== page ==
Denis McDonough Likely Pick For Chief Of Staff as Ron Klain Says He's Out Of Running
Ron Klain has said he will not be the president's chief of staff, according to a source familiar with the situation, who spoke to PolicyMic on condition of anonymity.
Last week it was reported that Klain and Denis McDonough were the top contenders to replace Jack Lew as President Obama's chief of staff. Lew will vacate that position pending his confirmation as Secretary Tim Geithner's replacement at Treasury.
This means that McDonough, 43, appears to be the likeliest successor to Lew. McDonough has served as Deputy National Security Advisor since October 2010, and was previously the chief of staff to the National Security Council. He was also a senior policy adviser to Obama while he was a senator.
Klain, 51, was Vice President Biden's chief of staff from from January 2009 to January 2011, and was also Vice President Al Gore's chief of staff from 1995 to 1999. He was named General Counsel for Gore's Recount Committee during the 2000 Florida vote recount. Political movie buffs may recall that Klain was played by Kevin Spacey in the HBO original film, Recount.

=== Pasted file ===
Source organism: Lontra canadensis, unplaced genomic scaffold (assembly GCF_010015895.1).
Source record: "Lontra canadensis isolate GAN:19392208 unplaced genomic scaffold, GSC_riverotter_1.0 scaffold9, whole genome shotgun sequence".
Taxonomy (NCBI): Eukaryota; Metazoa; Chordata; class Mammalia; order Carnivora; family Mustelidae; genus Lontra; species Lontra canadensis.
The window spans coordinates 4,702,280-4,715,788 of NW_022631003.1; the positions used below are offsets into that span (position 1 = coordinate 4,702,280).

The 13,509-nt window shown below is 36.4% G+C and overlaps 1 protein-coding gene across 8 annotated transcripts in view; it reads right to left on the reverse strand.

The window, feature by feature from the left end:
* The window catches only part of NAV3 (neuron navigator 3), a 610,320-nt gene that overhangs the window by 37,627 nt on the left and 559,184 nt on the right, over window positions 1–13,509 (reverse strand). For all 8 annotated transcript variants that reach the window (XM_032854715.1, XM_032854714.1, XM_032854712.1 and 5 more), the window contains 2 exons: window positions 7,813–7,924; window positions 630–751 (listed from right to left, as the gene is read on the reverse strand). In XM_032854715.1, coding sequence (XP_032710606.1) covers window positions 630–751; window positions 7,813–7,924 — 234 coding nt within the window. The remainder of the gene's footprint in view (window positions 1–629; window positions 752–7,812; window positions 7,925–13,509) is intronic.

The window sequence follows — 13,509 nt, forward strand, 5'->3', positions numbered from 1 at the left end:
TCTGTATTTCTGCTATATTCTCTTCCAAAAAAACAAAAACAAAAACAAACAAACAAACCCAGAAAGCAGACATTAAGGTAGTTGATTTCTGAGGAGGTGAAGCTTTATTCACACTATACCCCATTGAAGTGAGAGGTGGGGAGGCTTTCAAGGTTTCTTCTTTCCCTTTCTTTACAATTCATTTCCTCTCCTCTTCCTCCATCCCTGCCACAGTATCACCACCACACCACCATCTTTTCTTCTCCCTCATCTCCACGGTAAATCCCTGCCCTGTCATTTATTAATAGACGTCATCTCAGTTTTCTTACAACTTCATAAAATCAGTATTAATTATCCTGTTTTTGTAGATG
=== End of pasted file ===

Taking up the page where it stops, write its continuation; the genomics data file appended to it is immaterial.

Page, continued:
According to Caren Bohan writing in National Journal, "Obama has long had a tendency to rely heavily for advice on a handful of close aides. Some critics see this approach as too insular but as Obama prepares to take the oath of office for a second time, he has not shown any inclination to want to change this aspect of his management style."
It appears Obama will stay true to form on this occasion.
McDonough's lengthy tenure as an aide to Obama was believed to make him the more likely pick, and this latest development would seem to confirm this assumption. He would bring extensive foreign policy experience to the position, having worked as a staffer on the House on Foreign Relations Committee from 1996 to 1999, in addition to his experience at the NSC and as the Deputy National Security Advisor. A McDonough pick is unlikely to signal a shift in emphasis toward foreign policy issues, as domestic economic concerns will weigh heavily on his second term agenda, especially with the House of Representatives in Republican hands.